The price of cancer drugs has skyrocketed, yet it is not clear whether their value is commen-surate with their price. More cancer drugs are approved under expedited review, which considers less rigorous clinical evidence, yet only 20% of them show an overall survival gain in the confirmatory trial. Moreover, clinical data are often generated based on small, single-arm studies with surrogate outcomes, challenging economic evaluation. With their high price and uncertain (marginal) clinical value, cancer drugs are frequently rejected by health technology assessment (HTA) bodies. Therefore, agencies, including the UK’s National Institute for Health and Care Excellence (NICE), have adopted cancer drug funds (CDF) or risk-sharing schemes to provide extra access for expensive cancer drugs which fail to meet NICE’s cost effectiveness threshold. With rising pricing and fewer new cancer medications with novel mechanisms of action, it is unclear if newly marketed cancer therapies address unmet clinical needs or whether we are paying too much. Transparency, equity, innovativeness, and sustainability are all harmed by a “special” approach for cancer medications. If early access is allowed, confirmatory trials within a certain time frame and economic evaluation should be conducted, and label changes or disinvestment should be carried out based on those evaluations.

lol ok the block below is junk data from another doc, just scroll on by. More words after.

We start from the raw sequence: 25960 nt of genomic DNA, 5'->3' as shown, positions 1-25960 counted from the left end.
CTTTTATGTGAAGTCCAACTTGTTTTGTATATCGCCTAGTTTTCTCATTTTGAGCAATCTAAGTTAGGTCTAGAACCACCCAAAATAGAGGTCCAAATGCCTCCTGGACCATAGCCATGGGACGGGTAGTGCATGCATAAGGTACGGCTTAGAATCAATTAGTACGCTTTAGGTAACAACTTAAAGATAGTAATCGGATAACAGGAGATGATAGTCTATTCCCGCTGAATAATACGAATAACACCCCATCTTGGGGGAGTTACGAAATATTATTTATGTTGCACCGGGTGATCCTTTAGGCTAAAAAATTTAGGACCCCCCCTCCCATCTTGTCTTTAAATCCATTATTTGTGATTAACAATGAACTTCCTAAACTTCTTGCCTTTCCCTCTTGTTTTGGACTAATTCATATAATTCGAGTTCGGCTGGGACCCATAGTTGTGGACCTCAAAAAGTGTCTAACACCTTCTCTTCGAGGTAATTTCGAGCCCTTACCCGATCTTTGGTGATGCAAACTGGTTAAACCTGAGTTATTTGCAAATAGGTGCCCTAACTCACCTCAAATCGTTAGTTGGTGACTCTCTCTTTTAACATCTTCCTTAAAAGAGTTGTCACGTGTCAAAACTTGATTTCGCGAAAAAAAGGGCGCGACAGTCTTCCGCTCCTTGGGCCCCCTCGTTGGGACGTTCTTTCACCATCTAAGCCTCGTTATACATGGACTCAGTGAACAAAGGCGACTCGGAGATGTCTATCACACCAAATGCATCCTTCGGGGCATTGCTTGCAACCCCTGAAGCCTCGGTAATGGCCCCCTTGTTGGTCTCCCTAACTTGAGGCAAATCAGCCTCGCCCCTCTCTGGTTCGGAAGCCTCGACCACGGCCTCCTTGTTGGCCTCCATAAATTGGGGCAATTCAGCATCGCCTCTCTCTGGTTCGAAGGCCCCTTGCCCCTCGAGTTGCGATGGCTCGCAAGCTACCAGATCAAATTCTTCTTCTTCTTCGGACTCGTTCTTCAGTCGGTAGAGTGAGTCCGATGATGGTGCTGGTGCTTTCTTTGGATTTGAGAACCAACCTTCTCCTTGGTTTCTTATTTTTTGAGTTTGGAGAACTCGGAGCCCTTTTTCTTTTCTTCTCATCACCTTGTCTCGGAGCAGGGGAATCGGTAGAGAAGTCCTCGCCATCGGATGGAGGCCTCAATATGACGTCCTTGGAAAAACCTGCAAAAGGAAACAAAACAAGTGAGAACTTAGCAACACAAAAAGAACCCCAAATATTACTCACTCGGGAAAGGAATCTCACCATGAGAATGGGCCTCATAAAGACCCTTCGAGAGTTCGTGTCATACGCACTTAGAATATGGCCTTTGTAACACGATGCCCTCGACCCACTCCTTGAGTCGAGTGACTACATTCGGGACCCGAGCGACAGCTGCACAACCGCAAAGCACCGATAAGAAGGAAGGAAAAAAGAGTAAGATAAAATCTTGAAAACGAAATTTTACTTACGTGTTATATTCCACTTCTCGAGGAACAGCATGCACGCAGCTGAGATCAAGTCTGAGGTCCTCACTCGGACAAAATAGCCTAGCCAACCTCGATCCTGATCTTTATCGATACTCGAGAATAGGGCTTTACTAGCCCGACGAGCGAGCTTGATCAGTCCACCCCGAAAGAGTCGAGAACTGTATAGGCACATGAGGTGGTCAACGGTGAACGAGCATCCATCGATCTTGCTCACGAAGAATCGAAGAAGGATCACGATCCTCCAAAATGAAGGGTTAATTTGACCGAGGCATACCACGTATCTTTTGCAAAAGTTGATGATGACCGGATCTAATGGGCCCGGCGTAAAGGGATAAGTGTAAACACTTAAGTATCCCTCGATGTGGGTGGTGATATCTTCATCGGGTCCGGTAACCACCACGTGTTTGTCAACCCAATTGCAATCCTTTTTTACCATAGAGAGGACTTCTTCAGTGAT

Bibliographical noteFunding Information:
This research was supported by the National Research Foundation NRF-2021R1F1A1050281.
© 2022 by the authors. Licensee MDPI, Basel, Switzerland.
- cancer drug
- economic evaluation
- expedited review
- oncology drug